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President’s Update: Congratulations to our December graduates and happy holidays to the entire Clemson Family!

December 17, 2020

Dear Clemson Family:

Today, we marked the formal end to the fall semester by celebrating nearly 2,000 December graduates at socially distant, but in-person ceremonies at Bon Secours Wellness Arena in Greenville.  Our newest Tiger alumni, along with our May and August graduates, exemplify the very best of the Clemson spirit by finishing strong in the face of unprecedented circumstances.

Nothing about this past year has been easy, but I am extremely proud of the way our employees and students have pulled together to allow us to complete a successful fall semester. As we look ahead to the spring, I am excited about our plans to offer even more in-person classes. Indeed, we are planning for nearly 60 percent of our courses in the spring to have some face-to-face component, with about one-third being taught fully in-person.

Our testing strategy, developed with the guidance of both faculty and outside health experts, was instrumental in driving COVID positivity rates to well below 2 percent for the last several weeks of the fall semester. With the recent addition of our on-campus testing lab, we plan to test even more frequently in the spring, with all students and those employees working on campus being tested weekly.

We also are encouraged by the recent approval of a vaccine to combat the COVID-19 virus and, like everyone, I am hopeful that the pandemic will be brought under control in the coming months. Still, now is not the time to let down our guard, and I encourage all our students – and all members of the Clemson Family – to take common-sense precautions to remain safe during the holidays.

No employee furloughs planned for the spring 

As many of you know, all Clemson employees who earn more than $50,000 a year – approximately half of our total workforce – were required to take furlough days, or in some cases asked to take an equivalent temporary pay cut, this fall in order to help offset the financial impact of the pandemic on the university. This difficult action saved Clemson more than $7 million, and I am deeply appreciative of everyone’s sacrifice.

As we look to the spring semester, I am pleased to report that similar actions are not deemed to be necessary at this time. The pandemic has undoubtedly taken a financial toll on Clemson but the underlying financial strength of the university, along with other steps we have taken to control spending, make further furloughs unnecessary unless things change.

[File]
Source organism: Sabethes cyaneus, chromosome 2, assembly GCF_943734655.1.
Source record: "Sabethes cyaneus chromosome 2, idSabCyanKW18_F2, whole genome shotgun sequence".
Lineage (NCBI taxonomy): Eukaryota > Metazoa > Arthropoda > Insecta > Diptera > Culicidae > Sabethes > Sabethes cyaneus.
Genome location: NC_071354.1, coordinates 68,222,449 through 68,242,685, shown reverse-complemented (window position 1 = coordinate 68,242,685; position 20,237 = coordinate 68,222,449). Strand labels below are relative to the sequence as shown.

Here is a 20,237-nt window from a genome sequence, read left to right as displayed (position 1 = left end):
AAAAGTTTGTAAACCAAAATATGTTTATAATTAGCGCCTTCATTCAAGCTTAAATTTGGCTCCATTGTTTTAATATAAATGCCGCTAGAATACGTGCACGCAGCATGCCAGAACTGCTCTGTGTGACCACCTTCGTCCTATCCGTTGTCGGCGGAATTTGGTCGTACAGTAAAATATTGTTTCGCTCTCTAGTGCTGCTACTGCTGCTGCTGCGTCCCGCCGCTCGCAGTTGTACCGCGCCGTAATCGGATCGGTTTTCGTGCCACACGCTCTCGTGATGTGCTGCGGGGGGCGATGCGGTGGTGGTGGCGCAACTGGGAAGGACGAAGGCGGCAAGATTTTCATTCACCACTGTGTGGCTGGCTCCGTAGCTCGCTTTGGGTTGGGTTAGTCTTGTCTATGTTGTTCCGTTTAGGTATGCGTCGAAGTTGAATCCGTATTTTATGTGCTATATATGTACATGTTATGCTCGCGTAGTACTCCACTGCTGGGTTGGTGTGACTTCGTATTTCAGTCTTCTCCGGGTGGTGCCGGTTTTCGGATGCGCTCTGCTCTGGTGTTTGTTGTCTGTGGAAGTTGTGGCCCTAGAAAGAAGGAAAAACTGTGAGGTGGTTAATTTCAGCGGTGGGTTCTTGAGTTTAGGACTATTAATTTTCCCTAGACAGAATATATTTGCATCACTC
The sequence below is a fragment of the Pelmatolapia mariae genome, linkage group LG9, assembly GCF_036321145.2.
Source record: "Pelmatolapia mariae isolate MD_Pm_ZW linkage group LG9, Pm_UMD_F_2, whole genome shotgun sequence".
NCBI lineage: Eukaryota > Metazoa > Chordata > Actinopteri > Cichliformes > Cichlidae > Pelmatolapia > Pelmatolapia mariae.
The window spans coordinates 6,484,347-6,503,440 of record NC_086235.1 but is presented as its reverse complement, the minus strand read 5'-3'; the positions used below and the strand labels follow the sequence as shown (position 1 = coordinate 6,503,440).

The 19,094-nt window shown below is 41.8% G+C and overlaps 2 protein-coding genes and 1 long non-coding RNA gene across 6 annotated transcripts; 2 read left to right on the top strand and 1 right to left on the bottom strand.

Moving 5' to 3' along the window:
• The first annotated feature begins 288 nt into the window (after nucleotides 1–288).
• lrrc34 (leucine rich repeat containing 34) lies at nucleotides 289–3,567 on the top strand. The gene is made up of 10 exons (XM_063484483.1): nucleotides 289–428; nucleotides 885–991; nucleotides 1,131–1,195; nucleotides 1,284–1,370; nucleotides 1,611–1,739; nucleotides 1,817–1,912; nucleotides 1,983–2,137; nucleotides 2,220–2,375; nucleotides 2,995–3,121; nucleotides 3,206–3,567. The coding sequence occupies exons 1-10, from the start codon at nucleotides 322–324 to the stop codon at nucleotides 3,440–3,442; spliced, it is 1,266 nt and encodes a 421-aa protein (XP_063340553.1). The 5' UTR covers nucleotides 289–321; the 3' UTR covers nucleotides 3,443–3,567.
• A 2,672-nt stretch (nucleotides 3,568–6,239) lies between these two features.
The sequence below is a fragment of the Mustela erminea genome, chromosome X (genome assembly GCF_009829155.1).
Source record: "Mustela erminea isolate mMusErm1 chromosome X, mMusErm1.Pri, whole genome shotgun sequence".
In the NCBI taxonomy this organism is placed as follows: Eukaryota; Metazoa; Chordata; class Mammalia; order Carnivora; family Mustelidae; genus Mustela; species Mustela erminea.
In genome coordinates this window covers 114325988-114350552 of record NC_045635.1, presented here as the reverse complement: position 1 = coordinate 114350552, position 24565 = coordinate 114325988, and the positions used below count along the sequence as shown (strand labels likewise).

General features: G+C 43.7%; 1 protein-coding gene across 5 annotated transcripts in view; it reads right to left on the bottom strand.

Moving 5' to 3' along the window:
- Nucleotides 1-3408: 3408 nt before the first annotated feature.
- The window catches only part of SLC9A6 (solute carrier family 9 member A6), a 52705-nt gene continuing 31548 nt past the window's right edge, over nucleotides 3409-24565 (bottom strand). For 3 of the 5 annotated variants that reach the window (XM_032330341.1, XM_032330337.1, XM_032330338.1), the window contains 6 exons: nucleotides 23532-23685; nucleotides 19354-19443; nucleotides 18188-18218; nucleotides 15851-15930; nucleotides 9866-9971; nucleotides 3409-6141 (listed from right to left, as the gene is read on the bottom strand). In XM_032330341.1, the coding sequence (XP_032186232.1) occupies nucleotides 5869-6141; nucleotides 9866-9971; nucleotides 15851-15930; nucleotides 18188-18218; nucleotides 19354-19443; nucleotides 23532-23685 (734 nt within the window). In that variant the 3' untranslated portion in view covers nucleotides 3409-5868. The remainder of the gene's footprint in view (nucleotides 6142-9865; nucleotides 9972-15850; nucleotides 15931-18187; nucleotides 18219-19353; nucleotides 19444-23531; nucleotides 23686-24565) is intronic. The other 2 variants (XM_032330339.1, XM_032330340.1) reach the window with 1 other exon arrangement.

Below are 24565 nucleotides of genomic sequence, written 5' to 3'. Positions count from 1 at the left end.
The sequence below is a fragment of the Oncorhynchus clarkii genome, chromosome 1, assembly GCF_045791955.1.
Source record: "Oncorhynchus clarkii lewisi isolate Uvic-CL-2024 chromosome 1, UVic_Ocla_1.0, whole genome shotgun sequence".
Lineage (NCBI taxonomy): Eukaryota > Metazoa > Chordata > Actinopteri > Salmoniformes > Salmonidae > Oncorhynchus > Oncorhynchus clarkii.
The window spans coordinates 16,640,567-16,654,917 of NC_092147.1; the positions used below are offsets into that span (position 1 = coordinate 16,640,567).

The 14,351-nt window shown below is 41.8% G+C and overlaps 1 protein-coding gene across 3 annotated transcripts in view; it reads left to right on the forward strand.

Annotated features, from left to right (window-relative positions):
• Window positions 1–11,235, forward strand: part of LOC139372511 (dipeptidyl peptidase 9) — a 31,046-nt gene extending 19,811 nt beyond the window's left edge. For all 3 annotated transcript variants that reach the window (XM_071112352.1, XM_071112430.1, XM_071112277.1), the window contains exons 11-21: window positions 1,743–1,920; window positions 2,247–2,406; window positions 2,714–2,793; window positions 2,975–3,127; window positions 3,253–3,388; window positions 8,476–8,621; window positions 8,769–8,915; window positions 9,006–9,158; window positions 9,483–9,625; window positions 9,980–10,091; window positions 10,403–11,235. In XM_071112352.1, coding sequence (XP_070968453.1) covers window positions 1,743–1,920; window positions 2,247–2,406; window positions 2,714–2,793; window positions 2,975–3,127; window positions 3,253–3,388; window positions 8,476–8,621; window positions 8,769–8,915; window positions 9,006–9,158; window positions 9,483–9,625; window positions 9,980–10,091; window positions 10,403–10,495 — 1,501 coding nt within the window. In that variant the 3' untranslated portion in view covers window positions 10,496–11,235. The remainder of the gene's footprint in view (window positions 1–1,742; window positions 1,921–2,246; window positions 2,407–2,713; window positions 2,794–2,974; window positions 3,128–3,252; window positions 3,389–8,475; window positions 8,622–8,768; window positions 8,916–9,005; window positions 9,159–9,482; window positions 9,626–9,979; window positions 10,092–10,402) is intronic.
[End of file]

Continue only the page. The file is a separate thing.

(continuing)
Twenty-nine of the most highly compensated employees in our self-sustaining Athletics department, which has been hit particularly hard by the pandemic, will continue their voluntary pay reductions through the end of the fiscal year as originally planned. These efforts, along with other steps such as a sharp curtailment in hiring, freezing salaries, the elimination of most non-essential travel and the decision to operate at fiscal year 2020 budget levels well into the current fiscal year, helped make it possible for us to freeze undergraduate tuition for the current year despite incurring significant costs related to the pandemic.

We will continue to operate in a way that prioritizes efficiency while not sacrificing academic quality or our student experience.

Best wishes for a safe and happy holiday

As we prepare to turn the page on a very challenging year and look forward to what I believe are better days ahead, I want to take a moment to thank our dedicated faculty and staff who work so hard to make this a special place and whose efforts contribute greatly to the success of our state.

I also offer my sincerest gratitude to our alumni, donors and friends across the country. Your generosity and support make our work possible.

I hope you will take a moment to view the short holiday greeting below from Beth and me. From our family to yours: Merry Christmas! Happy Hanukkah! Happy Kwanzaa! And, I wish you the very best for the New Year!

Go Tigers!



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